The State Department told Mr. Aranda that he hadn’t “fully complied with the request for additional information” and he should start the process to become a naturalized citizen. Instead, Mr. Aranda hired a lawyer. If his lawyer is successful it may soon be as easy for an American citizen to get an American passport as it is for a Georgian citizen to get a Russian passport. Mr. Aranda’s success would be remembered as another example of the courts being invoked to protect the citizens of the United States from the administration of George W. Bush.

CHRISTOPHER BRAUCHLI is a lawyer living in Boulder, Colorado. He can be reached at:  Brauchli.56@post.harvard.edu

 

Your Ad Here
 

 

 

 

More articles by:

February 21, 2019
Nick Pemberton
Israel, Venezuela and Nationalism In The Neoliberal Era
Chris Orlet
The Bill and Melinda Gates’ Fair Taxation Scaremongering Tour
Bruce E. Levine
“Heavy Drinking” and the NYT’s Offensive Obit on Herbert Fingarette
Lisi Krall
This Historical Moment Demands Transformation of Our Institutions. The Green New Deal Won’t Do That
Stephanie Savell
Mapping the American War on Terror: Now in 80 Countries
Daniel Warner
New York, New York: a Resounding Victory for New York Over Amazon
Russell Mokhiber
With Monsanto and Glyphosate on the Run AAAS Revokes Award to Scientists Whose Studies Led to Ban on Weedkiller in Sri Lanka and Other Countries
Jesse Jackson
Trump’s Fake National Emergency Moves America Closer to an Autocracy
Alex Campbell
Tracing the Threads in Venezuela: Humanitarian Aid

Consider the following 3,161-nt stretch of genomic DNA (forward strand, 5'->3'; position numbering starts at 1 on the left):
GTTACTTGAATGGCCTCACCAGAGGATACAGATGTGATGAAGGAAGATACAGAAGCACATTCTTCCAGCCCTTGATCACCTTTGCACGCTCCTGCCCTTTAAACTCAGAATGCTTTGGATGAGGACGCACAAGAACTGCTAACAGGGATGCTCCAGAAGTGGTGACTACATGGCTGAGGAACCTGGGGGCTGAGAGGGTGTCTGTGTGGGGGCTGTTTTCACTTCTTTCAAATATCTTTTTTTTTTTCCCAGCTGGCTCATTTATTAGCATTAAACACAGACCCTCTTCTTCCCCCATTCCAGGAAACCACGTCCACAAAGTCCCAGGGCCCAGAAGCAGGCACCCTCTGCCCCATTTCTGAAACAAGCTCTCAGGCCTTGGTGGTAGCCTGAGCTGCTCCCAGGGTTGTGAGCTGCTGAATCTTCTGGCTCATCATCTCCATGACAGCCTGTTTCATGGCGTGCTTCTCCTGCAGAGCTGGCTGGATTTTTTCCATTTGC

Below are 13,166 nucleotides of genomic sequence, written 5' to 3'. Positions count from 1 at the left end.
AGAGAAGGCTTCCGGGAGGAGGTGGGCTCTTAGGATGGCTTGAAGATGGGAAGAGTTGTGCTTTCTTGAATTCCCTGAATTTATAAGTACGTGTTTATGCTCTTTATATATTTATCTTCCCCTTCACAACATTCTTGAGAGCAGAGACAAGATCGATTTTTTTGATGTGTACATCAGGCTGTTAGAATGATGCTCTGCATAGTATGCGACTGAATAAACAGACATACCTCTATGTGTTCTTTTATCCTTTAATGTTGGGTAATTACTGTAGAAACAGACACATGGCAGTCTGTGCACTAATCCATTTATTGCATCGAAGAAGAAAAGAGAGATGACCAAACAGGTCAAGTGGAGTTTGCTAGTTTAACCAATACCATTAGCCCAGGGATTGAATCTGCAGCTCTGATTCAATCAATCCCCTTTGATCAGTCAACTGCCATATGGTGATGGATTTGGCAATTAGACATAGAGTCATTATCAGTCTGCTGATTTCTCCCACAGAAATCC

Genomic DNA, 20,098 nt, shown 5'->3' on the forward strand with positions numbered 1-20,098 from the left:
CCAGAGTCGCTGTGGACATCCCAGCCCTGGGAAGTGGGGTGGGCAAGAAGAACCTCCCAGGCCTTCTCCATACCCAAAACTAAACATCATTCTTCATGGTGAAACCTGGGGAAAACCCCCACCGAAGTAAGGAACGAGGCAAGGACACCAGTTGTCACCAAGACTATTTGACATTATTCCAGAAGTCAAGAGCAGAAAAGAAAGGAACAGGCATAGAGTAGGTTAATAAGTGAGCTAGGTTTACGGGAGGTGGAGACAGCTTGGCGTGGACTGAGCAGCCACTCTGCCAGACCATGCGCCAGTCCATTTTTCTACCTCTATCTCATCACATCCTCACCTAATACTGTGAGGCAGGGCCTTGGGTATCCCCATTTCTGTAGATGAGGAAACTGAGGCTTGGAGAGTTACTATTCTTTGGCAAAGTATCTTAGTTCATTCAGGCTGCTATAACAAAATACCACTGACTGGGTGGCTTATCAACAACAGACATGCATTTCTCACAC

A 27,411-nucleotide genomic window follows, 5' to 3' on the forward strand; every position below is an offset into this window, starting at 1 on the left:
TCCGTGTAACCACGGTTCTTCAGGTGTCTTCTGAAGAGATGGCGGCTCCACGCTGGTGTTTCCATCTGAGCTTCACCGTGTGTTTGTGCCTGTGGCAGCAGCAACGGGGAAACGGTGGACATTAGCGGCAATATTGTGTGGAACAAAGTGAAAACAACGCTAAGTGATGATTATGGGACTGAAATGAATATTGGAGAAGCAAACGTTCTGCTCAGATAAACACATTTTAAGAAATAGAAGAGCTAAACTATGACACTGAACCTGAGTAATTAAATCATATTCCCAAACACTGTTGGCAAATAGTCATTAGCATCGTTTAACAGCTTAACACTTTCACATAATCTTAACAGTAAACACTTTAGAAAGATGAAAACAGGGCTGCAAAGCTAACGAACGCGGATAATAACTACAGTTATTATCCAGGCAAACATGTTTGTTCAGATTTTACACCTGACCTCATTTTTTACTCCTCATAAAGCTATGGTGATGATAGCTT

Jonah Raskin
Mitchel Cohen Takes on Global and Local Goliaths: Profile of a Lifelong Multi-Movement Organizer
Binoy Kampmark
Size Matters: the Demise of the Airbus A380
Elliot Sperber
For Your Children (or: Dead Ahead)
February 20, 2019
Anthony DiMaggio
Withdrawal Pains and Syrian Civil War: An Analysis of U.S. Media Discourse
Charles Pierson
When Saudi Arabia Gets the Bomb
Doug Johnson Hatlem
“Electability” is Real (Unless Married with the Junk Science of Ideological Spectrum Analysis)
Kenneth Surin
The Atlantic Coast Pipeline: Another Boondoggle in Virginia
John Feffer
The Psychology of the Wall
Dean Baker
Modern Monetary Theory and Taxing the Rich
Russell Mokhiber
Citizens Arrested Calling Out Manchin on Rockwool
George Ochenski
Unconstitutional Power Grabs
Michael T. Klare
War With China? It’s Already Under Way
Thomas Knapp
The Real Emergency Isn’t About the Wall, It’s About the Separation of Powers
Manuel García, Jr.
Two Worlds
Daniel Warner
The Martin Ennals and Victorian Prize Winners Contrast with Australia’s Policies against Human Dignity
Norman Solomon
What the Bernie Sanders 2020 Campaign Means for Progressives
Dan Corjescu
2020 Vision: A Strategy of Courage
Matthew Johnson
Why Protest Trump When We Can Impeach Him?
William A. Cohn
Something New and Something Old: a Story Still Being Told
Bill Martin
The Fourth Hypothesis: the Present Juncture of the Trump Clarification and the Watershed Moment on the Washington Mall
February 19, 2019
Richard Falk – Daniel Falcone
Troublesome Possibilities: The Left and Tulsi Gabbard
Patrick Cockburn
She Didn’t Start the Fire: Why Attack the ISIS Bride?
Evaggelos Vallianatos
Literature and Theater During War: Why Euripides Still Matters
Maximilian Werner
The Night of Terror: Wyoming Game and Fish’s Latest Attempt to Close the Book on the Mark Uptain Tragedy
Conn Hallinan
Erdogan is Destined for Another Rebuke in Turkey
Nyla Ali Khan
Politics of Jammu and Kashmir: The Only Viable Way is Forward
Mark Ashwill
On the Outside Looking In: an American in Vietnam
Joyce Nelson
Sir Richard Branson’s Venezuelan-Border PR Stunt
Ron Jacobs
Day of Remembrance and the Music of Anthony Brown        
Cesar Chelala
Women’s Critical Role in Saving the Environment
February 18, 2019
Paul Street
31 Actual National Emergencies
Robert Fisk
What Happened to the Remains of Khashoggi’s Predecessor?
David Mattson
When Grizzly Bears Go Bad: Constructions of Victimhood and Blame
Julian Vigo
USMCA’s Outsourcing of Free Speech to Big Tech
George Wuerthner
How the BLM Serves the West’s Welfare Ranchers
Christopher Fons
The Crimes of Elliot Abrams
FacebookTwitterGoogle+RedditEmail